3 Now there was a man of the Pharisees named Nicodemus, a ruler of the Jews. 2 This man came to Jesus by night and said to him, “Rabbi, we know that you are a teacher come from God, for no one can do these signs that you do unless God is with him.” 3 Jesus answered him, “Truly, truly, I say to you, unless one is born again he cannot see the kingdom of God.” [ESV]
What happens in the new birth is not about getting another religion – or even a better religion; it’s about getting a new life. What happens in the new birth is not about merely recognizing and affirming the supernatural power of Jesus, but experiencing that supernatural power personally in yourself.
In verse 3, Jesus tells Nicodemus and us that our eternal lives depend on being born again: “Truly, truly, I say to you, unless one is born again he cannot see the kingdom of God.” The word “cannot” refers to our spiritual inability.
Being born again isn’t optional or superficial. It isn’t something you just “add-on” to your existing religious practices.
As one author says, the new birth is not like cosmetics that morticians use to make corpses look more life-like. The new birth is the creation of authentic spiritual life, not the imitation of life.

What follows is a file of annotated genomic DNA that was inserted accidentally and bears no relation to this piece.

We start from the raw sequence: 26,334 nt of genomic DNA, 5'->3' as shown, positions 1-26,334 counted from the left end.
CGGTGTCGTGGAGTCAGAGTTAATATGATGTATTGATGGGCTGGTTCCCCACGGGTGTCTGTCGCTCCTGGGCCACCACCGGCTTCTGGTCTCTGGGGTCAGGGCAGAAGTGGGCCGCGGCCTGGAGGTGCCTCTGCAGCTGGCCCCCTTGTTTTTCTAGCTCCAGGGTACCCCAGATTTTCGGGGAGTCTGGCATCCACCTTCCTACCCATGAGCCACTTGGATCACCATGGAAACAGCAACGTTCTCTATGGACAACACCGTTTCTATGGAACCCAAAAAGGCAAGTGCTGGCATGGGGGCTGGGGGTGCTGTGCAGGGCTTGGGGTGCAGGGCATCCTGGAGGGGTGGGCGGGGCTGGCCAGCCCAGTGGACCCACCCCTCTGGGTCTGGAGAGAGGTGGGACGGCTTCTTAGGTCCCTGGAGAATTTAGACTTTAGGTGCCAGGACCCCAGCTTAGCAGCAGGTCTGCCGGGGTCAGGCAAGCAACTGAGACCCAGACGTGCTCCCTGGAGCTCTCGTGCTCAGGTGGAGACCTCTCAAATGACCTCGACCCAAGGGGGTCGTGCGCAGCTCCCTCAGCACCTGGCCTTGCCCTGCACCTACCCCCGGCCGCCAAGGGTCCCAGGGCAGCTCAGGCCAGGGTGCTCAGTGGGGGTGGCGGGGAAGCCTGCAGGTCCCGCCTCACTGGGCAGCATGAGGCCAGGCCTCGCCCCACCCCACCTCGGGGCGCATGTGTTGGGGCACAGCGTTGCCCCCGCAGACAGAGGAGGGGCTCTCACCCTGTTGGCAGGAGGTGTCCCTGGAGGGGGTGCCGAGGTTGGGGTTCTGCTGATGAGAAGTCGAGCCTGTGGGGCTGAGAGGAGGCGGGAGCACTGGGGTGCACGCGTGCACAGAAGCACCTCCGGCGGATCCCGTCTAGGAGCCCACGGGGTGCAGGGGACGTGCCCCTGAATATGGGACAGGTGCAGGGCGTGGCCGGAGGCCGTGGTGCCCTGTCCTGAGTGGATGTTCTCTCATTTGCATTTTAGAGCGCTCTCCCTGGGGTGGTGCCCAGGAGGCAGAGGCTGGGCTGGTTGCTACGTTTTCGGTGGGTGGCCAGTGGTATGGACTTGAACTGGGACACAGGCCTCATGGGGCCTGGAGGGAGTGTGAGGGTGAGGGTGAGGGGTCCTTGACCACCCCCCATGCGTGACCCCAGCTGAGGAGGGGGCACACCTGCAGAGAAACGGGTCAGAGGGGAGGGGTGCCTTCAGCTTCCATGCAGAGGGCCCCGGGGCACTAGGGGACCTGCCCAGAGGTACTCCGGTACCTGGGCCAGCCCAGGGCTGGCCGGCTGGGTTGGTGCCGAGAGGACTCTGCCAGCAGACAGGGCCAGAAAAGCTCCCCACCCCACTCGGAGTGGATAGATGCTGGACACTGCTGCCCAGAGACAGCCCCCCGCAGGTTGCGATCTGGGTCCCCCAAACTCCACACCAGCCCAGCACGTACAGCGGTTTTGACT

Religious zeal can imitate spiritual life. High moral standards can imitate spiritual life. Good works and virtuous integrity can imitate spiritual life… but compared to true spiritual life… all of these are like the morticians’ cosmetics on a corpse.
That’s why Jesus said, “You must be born again!”
He didn’t say, “You need to be more religious.” He didn’t say, “You need to be more upright and virtuous in your morality.” He didn’t say, “Teach Sunday school” or “Pastor a church” or “Give more money.”
You can do all of those things and still be absolutely spiritually dead and lost! That’s why you must be born again.
In the rest of John chapter 3 we’re going to learn from Jesus what the new life is and how God brings it about through the miracle of regeneration.
Until next time,